Many aspects of systemic racial injustice in America were given new scrutiny in the immediate aftermath of George Floyd’s death in 2020. In Houston’s St. Stevens United Methodist Church parish, Reverend Nathan Lonsdale Bledsoe pointed out in a sermon that blatantly racist deed restrictions still exist for many Texas neighborhoods including his own in Northwest Houston: “None of the lots… shall be used, owned or occupied by any person other than of the Caucasian Race.”
Racist deed tenets were ruled unconstitutional by the Supreme Court of the United States beginning in the 1940s but were left in the documents to pop up as ugly and hurtful reminders for non-white homeowners. With parishioners ready to address an historic injustice that literally hits home, the Reverend reached out to his parish’s long-time pro bono legal counsel and friend from their time together at Rice University, Danny Newman. Tapping into his advocacy and public policy background, Danny was eager to help remove the unconstitutional language.
Oak Forest, located in Harris County, Texas is a vibrant neighborhood full of young and mid-career professionals. It was developed in successive sections, each with its own deed restriction documents that would need to be altered to remove the racist restrictions. Changing any deed restriction in Texas in 2020, even an unconstitutional one, was a byzantine process that costs thousands of dollars and requires a lawyer, filing notice with the county clerk, gathering notarized signatures from 75% of the neighborhood’s homeowners, and sending a letter by certified mail to all impacted residents. If the petition received signatures from at least 50% of homeowners, the changes requested would fall out of the document the next time the deed restrictions were automatically re-effectuated.
In early meetings, Danny advised a committee of Oak Forest residents on legal and public policy considerations, and helped the organizers strategize their process. The group decided to start with the smallest section in the development, which only had 40 houses. The group tapped several local attorneys and other professionals in the neighborhood and in Danny’s network, including his former colleague Matthew Turner, now a partner at Kirkland & Ellis, to provide boots on the ground support. After completing the prescribed steps to activate the effort, they had a year to complete their work. Facing absentee owners, COVID-19 limitations, apathy towards making a symbolic change, and trepidation regarding signing legal documents that might impact property rights, the committee was dismayed to not reach the 50% threshold of signatures.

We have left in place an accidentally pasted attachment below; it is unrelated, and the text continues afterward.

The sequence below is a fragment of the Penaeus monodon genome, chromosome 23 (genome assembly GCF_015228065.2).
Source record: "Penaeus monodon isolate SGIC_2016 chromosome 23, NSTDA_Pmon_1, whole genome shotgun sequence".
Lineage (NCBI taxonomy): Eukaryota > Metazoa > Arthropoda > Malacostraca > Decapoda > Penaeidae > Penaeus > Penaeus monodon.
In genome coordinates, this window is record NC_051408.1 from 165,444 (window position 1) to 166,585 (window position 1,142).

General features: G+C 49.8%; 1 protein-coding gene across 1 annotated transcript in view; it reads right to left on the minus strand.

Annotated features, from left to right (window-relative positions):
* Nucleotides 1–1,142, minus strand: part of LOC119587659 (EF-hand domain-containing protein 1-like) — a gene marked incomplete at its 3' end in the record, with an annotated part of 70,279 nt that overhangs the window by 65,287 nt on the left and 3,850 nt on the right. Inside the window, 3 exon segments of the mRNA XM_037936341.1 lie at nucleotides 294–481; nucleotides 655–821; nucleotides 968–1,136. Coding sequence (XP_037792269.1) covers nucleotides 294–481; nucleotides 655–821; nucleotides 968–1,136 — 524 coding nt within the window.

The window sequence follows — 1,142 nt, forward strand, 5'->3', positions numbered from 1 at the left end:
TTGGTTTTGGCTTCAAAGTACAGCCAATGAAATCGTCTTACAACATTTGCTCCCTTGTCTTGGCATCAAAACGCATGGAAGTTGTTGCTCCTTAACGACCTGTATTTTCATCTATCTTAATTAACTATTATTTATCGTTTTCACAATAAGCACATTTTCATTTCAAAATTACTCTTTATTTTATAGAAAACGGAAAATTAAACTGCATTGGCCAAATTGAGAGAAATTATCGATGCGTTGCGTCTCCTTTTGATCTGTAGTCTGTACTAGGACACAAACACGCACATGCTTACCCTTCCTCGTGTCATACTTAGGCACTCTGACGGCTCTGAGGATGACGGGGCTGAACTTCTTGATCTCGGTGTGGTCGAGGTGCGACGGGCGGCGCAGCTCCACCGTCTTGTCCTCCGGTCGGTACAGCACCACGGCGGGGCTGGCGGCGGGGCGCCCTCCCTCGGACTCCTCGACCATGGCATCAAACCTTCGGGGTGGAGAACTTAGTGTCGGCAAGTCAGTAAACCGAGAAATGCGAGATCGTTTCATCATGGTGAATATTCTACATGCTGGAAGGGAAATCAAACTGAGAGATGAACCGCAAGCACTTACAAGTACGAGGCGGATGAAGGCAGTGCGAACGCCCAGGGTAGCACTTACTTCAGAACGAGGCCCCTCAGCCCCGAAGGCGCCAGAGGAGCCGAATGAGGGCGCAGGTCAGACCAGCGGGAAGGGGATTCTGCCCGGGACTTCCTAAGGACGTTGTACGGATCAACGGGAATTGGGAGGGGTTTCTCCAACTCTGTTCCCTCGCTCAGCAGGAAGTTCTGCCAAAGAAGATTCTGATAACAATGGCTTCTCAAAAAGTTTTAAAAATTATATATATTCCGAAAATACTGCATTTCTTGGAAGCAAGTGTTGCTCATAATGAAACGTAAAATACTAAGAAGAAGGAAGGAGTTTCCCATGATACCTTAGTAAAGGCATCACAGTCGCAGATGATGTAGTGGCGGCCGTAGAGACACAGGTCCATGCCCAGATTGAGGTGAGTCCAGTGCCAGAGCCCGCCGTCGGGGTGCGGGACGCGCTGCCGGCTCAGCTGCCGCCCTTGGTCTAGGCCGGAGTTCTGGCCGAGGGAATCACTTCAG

Undeterred, the committee regrouped and decided to pursue a legislative solution in the 2021 Texas biennial legislative session. Taking on an advocate role, Danny supported a media awareness campaign to get the story out to the public in articles and held conversations with legislative staff and elected officials about crafting new law to streamline the deed amendment process. As a result of their efforts, a bill passed unanimously to allow individual homeowners to go to court and strike restrictions in their deed through a simplified court process on forms provided by each county clerk.
The committee received further cause to cheer after an Oak Forest resident became the first person in Texas to file a case and receive a positive result under the new law. Through the process, it came to light that Harris County holds just one deed restriction document for each section in a neighborhood. Since the one document serves as a master deed restriction (so to speak), one resident’s filing and positive judgment from a court striking the unconstitutional restriction applies to all houses in that section. All agree this is the best possible result since it achieves the original goal for a broad legislative solution. Read more details here.
Danny and the committee are optimistic that this success can be replicated for the remaining sections in Oak Forest, and indeed hope all communities throughout Texas that have similar deed restrictions will see similarly positive results and wipe the state’s property records clean of their racist past. As he continues to help Oak Forest representatives tackle deeds for the remaining sections, Danny is interested to see if the way in which the Texas law was applied by counties could be a model for Oregon, which went through a similar legislative process to simplify the removal of unconstitutional and racist deed restrictions; unfortunately the new Oregon law has not been utilized often because it only applies to one homeowner at a time.
Although out-of-state pro bono projects are atypical at Tonkon Torp, the firm eagerly supported Danny in taking on the project and has long history of working to increase access to justice and address civil rights violations.
“I’m very happy to help address the deep and systemic problems in this country and improve our society,” shared Danny. “Removing unenforceable deed restrictions may be seen by some as a micro issue compared to others we have to deal with, but when faced with a specific, observable relic of racism that has a legal solution, we need to try and help. That’s part of what we’re supposed to do professionally as lawyers, and I’m proud that Tonkon Torp supports us in these efforts.”
 Newman is a member of the State Bar of Texas and practiced in Texas for several years before relocating to Portland.